The 2015 election campaigns are under way, and it’s clear that doing or saying unintelligent things is no barrier to political success. Unfortunately, there are several psychological mechanisms that lead to apparent idiots being elected into powerful positions.
Politician enacts a bad policy? They’re a terrible person. They change their mind and reverse it? They’re weak and not fit to lead. Politicians promise improvements (cut taxes, increase spending)? They’re obviously lying. Politicians promise to do something unpopular (raise taxes, cut spending)? A cast-iron guarantee it will happen.
It’s a lose-lose situation, so why do they bother? Many politicians are clearly in it for themselves, but there surely are plenty who really do want the best and just put up with the negative opinions they get.
So, for the record, not all politicians are idiots (although your definition of idiot may vary). But plenty are. The US seem particularly afflicted with them; Sarah Palin, Ted Cruz, these people were/are contenders for the presidency. And the archetype George W Bush WAS the president. For 8 YEARS. The man whose idiotic musings managed to sustain businesses had a nuclear arsenal at his command.
Not that the UK can feel smug, with the amount of demonstrable idiocy in our own system. Michael Gove, Chris Grayling, Grant Shapps, Jeremy Hunt, David Tredinnick, a ridiculous Labour party (complete with mugs), the rise of UKIP, and the beloved bumbling mayor Boris Johnson.
Plenty of people are quick to point out that Boris Johnson is actually very intelligent/dangerous, that he’s only pretending to be a buffoon. But this underscores the point; an intelligent person has to feign stupidity to achieve political success.
What’s going on here? Logically, you’d want an intelligent person who understands the best approach and methods for running a country in the best possible way. But no, people seem drawn to demonstrations of questionable intellectual abilities.
There are a wide variety of ideological, cultural, social, historical, financial and other factors involved, because politics incorporates all of these things, but there are also some known psychological processes that may contribute to this phenomenon.
Confidence inspires confidence
Confident people are more convincing. This is has been demonstrated in many studies. Most studies focus on a courtroom setting, and suggest a confident witness is more convincing to a jury than a nervous, hesitant one (which obviously has worrying implications for justice), but it can be seen elsewhere.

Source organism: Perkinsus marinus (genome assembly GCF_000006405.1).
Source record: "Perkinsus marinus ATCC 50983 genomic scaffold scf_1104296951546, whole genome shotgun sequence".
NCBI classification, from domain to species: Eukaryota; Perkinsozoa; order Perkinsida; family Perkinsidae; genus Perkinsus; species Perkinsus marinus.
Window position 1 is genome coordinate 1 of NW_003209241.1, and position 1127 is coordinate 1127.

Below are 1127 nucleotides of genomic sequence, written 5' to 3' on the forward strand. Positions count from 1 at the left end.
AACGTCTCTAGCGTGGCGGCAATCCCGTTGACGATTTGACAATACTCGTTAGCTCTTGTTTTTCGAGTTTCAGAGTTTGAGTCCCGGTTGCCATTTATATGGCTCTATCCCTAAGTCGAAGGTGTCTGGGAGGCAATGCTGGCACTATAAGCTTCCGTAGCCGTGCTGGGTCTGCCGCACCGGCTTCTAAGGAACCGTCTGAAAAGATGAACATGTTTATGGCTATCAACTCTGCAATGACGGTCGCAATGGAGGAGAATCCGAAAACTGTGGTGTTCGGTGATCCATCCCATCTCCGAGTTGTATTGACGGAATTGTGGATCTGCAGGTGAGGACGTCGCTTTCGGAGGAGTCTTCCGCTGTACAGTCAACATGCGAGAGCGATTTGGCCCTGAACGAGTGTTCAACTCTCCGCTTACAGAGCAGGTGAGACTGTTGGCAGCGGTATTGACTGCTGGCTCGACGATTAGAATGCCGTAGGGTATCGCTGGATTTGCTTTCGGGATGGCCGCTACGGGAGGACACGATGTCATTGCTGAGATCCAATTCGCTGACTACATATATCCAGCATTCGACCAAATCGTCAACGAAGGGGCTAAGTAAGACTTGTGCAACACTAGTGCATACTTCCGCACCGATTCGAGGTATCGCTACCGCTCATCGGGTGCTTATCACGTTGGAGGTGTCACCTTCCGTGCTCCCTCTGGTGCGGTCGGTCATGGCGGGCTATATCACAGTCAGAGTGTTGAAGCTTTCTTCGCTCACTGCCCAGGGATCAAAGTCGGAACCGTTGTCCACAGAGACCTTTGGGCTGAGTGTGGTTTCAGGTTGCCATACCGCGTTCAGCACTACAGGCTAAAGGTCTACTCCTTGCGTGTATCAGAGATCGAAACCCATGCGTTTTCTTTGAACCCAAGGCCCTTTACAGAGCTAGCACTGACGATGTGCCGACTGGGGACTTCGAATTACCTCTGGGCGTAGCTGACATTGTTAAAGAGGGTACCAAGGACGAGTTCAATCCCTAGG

Effectively running a country of tens of millions, all of which have different requirements and demands, is an incredibly complicated job. There are just so many variables that need to be considered.
One of the often-cited qualities of George W Bush was that people felt they could “have a beer with him”. Ergo, they felt they could relate to him. By contrast, elitism is a negative quality. The idea that those running the country are outside the norms of society is alarming to many, hence constant efforts by politicians to “fit in”.
The majority of people are prone to numerous subconscious biases, prejudices, stereotyping and prefer their own “groups”. None of these things are particularly logical and invariably are not supported by actual evidence and reality, and people really don’t like being told things they don’t want to hear.
People are also keenly aware of social status; we need to feel we are superior to others in some way to maintain our sense of self-worth. As a result, someone more intelligent saying complicated things that contain uncomfortable (but accurate) facts isn’t going to appeal to anyone, but someone demonstrably less-intelligent is not challenging to someone’s perceived social status, and if they’re going to say simple things that support inherent prejudices and deny uncomfortable facts, then so much the better.
It’s an unfortunate situation, but it just seems to be the way people’s minds work. There’s a lot more to it than what’s mentioned here of course, but including that would make the whole thing more complicated, and that’s no way to get people to like something, as should be obvious by now.
Dean Burnett thinks democracy would be perfect if it weren’t for all the people involved. He’s on Twitter, @garwboy